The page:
This section is from the "Practical Banking" book, by Albert S. Bolles.
That the board should legislate, supervise and appoint, but not execute, occasioned probably the exclusion from the directorship that early prevailed, and widely continues, of the person who occupies the office of cashier, and who, with us, was once almost universally the chief executive bank officer. But the executive power, located, should center in only one person; a divided responsibility creating necessarily a divided vigilance. Thirteen men acting as an executive will not produce the vigilance of one man multiplied by thirteen, but rather the vigilance of one man divided by thirteen. The inspection of a picture by ten thousand promiscuous men will not detect as many imperfections in it as the scrutiny of one person, intent on discovering to the extent of his utmost vigilance; hence, large assemblies refer every investigation to a small committee, the chairman of which is expected to assume the responsibility of the examination, while the other members are more supervisors than actors. Here, again, as in most other modes which business assumes by chance apparently, our organization dictates the mode. When, therefore, we want an army of the highest efficiency, we possess no alternative but to intrust it to a single commander-in-chief; and if we want a bank of the highest efficiency, as respects safety and productiveness, we must intrust it to a single executive, under any title we please; but to one man, who will make the bank the focus of his aspirations, and know that on his prudence and success will depend the character he most affects, and the duration of his office, with all its valued associations and consequences.
If the proposed organization is the best that can be devised for a bank, the magnitude of power to be delegated is no proper argument against its delegation, but only a motive for prudence in selecting the delegate. A man of known skill and established fidelity is not always procurable for the proposed duties, especially by small banks that cannot render available a breach of the tenth commandment. But, providentially, the world is not so dependent on a few eminent men, as their self-love and our idolatry may believe. Every well-organized person possesses an aptitude to grow to the stature of the station in which circumstances may place him, and some of the most successful bankers of our State acquired their skill after they became bankers. The like principle is discoverable in all occupations, the highest not excepted. Few of our judges, generals, diplomatists, legislators, or civil executives were accomplished in their vocation before they became invested therewith. Skill is consequent in some degree to station and its excitement, though a vulgar error expects (what is impossible) that official dexterity and competence should be possessed in advance.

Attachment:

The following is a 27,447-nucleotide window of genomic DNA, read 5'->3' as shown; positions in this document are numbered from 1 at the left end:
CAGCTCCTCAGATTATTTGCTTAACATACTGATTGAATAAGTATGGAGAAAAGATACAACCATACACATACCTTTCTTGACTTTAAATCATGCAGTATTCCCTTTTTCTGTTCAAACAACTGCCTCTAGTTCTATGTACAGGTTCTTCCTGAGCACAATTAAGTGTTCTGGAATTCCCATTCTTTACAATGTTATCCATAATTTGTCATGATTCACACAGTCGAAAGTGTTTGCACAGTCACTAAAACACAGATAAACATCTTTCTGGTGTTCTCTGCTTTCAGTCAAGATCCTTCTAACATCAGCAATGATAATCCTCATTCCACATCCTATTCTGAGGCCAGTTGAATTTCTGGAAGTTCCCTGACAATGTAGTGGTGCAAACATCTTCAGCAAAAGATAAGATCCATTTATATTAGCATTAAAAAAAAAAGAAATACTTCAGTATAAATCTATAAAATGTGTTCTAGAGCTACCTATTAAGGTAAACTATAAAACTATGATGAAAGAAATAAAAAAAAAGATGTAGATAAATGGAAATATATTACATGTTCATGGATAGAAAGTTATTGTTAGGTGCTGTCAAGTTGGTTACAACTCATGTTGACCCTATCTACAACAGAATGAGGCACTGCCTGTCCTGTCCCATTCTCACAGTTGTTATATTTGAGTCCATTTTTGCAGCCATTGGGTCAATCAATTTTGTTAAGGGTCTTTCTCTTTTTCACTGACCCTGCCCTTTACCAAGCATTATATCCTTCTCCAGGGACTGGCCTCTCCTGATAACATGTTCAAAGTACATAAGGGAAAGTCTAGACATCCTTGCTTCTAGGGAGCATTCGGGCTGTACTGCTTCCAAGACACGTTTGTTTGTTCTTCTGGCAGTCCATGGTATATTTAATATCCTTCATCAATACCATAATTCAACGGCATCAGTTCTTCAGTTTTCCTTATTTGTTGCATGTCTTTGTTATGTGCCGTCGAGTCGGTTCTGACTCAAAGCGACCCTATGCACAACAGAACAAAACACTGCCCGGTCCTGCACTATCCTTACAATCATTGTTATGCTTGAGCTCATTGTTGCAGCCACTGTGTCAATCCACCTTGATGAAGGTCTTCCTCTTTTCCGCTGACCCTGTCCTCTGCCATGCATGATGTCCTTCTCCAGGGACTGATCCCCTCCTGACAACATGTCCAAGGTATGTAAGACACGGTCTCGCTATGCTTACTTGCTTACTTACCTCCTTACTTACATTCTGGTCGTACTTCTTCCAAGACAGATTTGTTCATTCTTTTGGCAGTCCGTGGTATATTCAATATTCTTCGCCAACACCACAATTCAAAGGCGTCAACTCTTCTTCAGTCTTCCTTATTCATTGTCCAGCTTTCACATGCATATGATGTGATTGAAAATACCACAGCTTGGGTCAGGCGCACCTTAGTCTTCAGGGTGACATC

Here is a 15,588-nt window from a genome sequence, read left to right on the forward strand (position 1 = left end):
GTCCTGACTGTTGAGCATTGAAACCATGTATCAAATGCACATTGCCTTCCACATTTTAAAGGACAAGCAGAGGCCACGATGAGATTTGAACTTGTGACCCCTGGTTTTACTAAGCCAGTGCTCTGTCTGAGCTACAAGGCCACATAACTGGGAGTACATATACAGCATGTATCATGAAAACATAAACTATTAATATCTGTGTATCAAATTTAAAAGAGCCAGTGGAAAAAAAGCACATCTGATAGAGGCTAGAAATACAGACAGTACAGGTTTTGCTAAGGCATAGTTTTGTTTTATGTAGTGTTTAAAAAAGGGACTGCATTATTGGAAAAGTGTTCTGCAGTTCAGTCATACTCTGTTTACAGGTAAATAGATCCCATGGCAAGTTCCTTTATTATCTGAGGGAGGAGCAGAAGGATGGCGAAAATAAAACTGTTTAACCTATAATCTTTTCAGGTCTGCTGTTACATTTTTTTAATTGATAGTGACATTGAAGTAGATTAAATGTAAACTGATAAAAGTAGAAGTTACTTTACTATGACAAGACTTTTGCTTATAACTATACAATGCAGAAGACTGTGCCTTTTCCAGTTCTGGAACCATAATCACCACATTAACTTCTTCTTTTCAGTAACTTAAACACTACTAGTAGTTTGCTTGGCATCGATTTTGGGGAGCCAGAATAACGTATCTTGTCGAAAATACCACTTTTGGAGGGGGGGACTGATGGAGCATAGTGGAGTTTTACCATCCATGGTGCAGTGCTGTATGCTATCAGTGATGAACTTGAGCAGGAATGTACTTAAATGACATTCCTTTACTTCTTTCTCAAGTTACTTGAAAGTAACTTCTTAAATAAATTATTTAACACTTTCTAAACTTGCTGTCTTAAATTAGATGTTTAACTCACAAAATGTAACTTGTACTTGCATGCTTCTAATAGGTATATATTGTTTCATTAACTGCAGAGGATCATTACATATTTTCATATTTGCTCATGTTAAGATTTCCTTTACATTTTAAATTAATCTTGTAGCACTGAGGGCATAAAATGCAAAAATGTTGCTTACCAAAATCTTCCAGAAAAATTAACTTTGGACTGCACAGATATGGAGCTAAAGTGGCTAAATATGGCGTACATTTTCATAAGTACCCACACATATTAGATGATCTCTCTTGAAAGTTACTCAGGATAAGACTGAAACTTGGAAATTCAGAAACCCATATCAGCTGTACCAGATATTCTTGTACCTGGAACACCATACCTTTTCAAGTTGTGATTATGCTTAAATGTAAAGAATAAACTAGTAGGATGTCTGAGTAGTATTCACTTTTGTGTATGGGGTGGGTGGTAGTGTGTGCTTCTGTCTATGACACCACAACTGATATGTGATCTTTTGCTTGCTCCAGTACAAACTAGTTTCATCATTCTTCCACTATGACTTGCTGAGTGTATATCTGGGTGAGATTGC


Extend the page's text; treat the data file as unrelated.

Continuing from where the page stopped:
On the chief executive should be devolved the responsibility of providing funds to meet the exigencies of the bank; hence, he is entitled to dictate whether loans shall be granted or withheld, and the length of credit that shall be accorded to the borrowers respectively. With him rests also a knowledge of the banking value of each customer; he should, therefore, be permitted to select from applicants the persons to whom alone loans shall be granted. The responsibility should also be cast on him of making the bank pecuniarily profitable to the stockholders; hence, he will be stimulated to obtain good accounts, and to extend business to the utmost capacity that his judgment will justify. On his untiring vigilance should be reposed the safety of the capital; hence, no loans should be granted with whose security he is dissatisfied, nor any except those with which he is satisfied—even the improper negation of a loan being usually a small evil to the bank, how important soever it may be to the proposer. The Bank of England, with a capital of about (including surplus) $90,000,000, intrusts the loaning thereof to the governor alone. He has under him a sub-governor, selected from the directors, while an executive committee, designated by the board, may be consulted by him; but the committee employs itself in digesting matters for the action of the court of directors, rather than in clogging the proceedings and diminishing the discretion of the governor. All the joint-stock banks of England are organized with a like self-depending executive, under the name of general manager, and a bank organized thus to grant loans at all times, during its business hours, will present a great inducement to customers over a bank whose discounts are accorded at only stated days, and after a protracted deliberation by directors—loans being often useful only when obtained promptly. Even the due protesting of dishonored paper, and notifying of endorsers—the enforcement of payment, or the obtainment of security on debts which prove to be unsafe, will all wholesomely fall under the control of the chief executive, by reason that the vigilance of one person can control them better than a divided vigilance; and that the debts having come into the bank by his agency, his self-love is interested in their collectability. He must feel a like responsibility against losses by forgery, overdrawn accounts, the depredation of burglars, and the peculation of subalterns. To secure in the highest degree his vigilance in these particulars, he should be intrusted with the selection of all subordinate agents, even of the notary and attorneys. At least none should be appointed or retained with whom he is not satisfied. His self-respect cannot be too much fostered by the board, and no measure should be enforced, and no loans granted, which can wound his sensibility, or diminish his influence with his subordinates or the customers of the bank. The more he can thus be brought to identify himself with the bank, the more the bank will be exempt from the disadvantages which make corporations contrast unfavorably with private establishments, and which a proverb alludes to in saying that what is every man's business is nobody's. So great is the assimilation to their bank which some managers attain, that a poignancy of solicitude in relation to the debts of the bank, the preservation of its credit and the productiveness of its capital become the greatest evils of their position, especially when they are predisposed to morbid nervousness, which, with disease of the heart, their position induces and fosters. Such a man will obtain from his board all the information it can yield him in relation to the pecuniary responsibility of his dealers; and the directors should give him their opinion—not mandatory, to relieve his responsibility, but to inform his judgment, though he will soon discover that his only safe guide will consist of his feelings founded on personal observations too subtle often to be described, much less enumerated.